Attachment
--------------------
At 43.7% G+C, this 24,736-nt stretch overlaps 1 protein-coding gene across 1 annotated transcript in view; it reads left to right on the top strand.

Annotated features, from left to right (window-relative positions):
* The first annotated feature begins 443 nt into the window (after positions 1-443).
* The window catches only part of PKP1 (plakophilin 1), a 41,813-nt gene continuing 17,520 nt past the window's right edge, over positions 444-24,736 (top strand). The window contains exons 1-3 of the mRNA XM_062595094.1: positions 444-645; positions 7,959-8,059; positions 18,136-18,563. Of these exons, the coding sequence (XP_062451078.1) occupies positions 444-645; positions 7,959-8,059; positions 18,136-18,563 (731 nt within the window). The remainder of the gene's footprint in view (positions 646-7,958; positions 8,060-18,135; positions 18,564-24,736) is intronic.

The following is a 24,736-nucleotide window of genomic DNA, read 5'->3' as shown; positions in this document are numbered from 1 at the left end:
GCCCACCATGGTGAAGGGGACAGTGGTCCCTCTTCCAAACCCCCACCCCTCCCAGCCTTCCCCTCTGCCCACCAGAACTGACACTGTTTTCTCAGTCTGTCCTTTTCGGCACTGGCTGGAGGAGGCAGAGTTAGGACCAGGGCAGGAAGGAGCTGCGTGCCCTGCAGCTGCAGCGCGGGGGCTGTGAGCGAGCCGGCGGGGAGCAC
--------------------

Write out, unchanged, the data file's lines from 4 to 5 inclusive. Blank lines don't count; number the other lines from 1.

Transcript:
* The window catches only part of PKP1 (plakophilin 1), a 41,813-nt gene continuing 17,520 nt past the window's right edge, over positions 444-24,736 (top strand). The window contains exons 1-3 of the mRNA XM_062595094.1: positions 444-645; positions 7,959-8,059; positions 18,136-18,563. Of these exons, the coding sequence (XP_062451078.1) occupies positions 444-645; positions 7,959-8,059; positions 18,136-18,563 (731 nt within the window). The remainder of the gene's footprint in view (positions 646-7,958; positions 8,060-18,135; positions 18,564-24,736) is intronic.

The following is a 24,736-nucleotide window of genomic DNA, read 5'->3' as shown; positions in this document are numbered from 1 at the left end: